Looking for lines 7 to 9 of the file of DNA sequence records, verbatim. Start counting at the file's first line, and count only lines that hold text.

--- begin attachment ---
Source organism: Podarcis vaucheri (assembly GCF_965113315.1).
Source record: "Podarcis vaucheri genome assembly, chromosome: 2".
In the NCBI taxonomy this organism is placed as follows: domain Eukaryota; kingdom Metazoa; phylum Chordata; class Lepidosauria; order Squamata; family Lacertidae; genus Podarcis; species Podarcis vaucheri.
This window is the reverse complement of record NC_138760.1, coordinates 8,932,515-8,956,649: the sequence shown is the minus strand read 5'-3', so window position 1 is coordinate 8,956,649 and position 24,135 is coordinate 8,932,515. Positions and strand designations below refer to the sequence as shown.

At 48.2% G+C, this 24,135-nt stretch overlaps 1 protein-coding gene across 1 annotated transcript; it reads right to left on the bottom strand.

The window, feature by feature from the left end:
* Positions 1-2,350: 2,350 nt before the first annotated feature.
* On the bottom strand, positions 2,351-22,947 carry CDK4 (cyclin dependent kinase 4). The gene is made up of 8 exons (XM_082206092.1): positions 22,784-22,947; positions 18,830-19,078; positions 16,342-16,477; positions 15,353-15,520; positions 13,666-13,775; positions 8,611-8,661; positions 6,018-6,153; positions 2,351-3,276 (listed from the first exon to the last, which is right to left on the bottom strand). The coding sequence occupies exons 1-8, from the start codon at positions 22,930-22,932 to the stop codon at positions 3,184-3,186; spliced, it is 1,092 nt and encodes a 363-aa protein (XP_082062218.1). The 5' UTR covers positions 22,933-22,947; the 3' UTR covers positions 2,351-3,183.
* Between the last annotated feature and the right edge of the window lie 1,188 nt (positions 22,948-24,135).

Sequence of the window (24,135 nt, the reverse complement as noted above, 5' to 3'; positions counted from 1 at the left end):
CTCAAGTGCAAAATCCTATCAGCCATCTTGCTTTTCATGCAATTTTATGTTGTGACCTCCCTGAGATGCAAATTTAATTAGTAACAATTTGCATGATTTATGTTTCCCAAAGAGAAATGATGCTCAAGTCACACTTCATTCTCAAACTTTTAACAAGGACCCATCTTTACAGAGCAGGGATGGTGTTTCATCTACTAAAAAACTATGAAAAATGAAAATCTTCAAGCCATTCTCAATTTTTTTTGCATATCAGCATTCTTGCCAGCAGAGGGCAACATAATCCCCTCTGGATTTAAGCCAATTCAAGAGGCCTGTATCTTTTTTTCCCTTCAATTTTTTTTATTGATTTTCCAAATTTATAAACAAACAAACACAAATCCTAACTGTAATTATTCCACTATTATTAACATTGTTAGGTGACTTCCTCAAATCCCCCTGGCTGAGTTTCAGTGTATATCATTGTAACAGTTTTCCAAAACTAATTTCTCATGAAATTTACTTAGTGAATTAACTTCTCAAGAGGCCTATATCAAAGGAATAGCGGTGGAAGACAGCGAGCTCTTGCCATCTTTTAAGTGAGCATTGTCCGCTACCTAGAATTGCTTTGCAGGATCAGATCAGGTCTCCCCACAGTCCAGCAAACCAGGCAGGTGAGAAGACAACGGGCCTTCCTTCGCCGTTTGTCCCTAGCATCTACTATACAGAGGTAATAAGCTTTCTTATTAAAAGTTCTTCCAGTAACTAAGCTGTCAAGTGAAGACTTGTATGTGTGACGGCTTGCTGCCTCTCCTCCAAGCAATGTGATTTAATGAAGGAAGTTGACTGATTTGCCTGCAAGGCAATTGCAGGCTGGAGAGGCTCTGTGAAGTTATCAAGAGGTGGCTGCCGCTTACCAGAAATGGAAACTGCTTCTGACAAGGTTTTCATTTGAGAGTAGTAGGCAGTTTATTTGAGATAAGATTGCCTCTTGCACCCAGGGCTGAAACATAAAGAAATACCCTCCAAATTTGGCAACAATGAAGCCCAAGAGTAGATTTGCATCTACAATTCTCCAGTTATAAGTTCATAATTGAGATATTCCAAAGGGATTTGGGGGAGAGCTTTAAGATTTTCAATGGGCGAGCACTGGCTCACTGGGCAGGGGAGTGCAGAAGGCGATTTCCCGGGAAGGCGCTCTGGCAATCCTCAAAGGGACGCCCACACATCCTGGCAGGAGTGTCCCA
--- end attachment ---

* Positions 1-2,350: 2,350 nt before the first annotated feature.
* On the bottom strand, positions 2,351-22,947 carry CDK4 (cyclin dependent kinase 4). The gene is made up of 8 exons (XM_082206092.1): positions 22,784-22,947; positions 18,830-19,078; positions 16,342-16,477; positions 15,353-15,520; positions 13,666-13,775; positions 8,611-8,661; positions 6,018-6,153; positions 2,351-3,276 (listed from the first exon to the last, which is right to left on the bottom strand). The coding sequence occupies exons 1-8, from the start codon at positions 22,930-22,932 to the stop codon at positions 3,184-3,186; spliced, it is 1,092 nt and encodes a 363-aa protein (XP_082062218.1). The 5' UTR covers positions 22,933-22,947; the 3' UTR covers positions 2,351-3,183.
* Between the last annotated feature and the right edge of the window lie 1,188 nt (positions 22,948-24,135).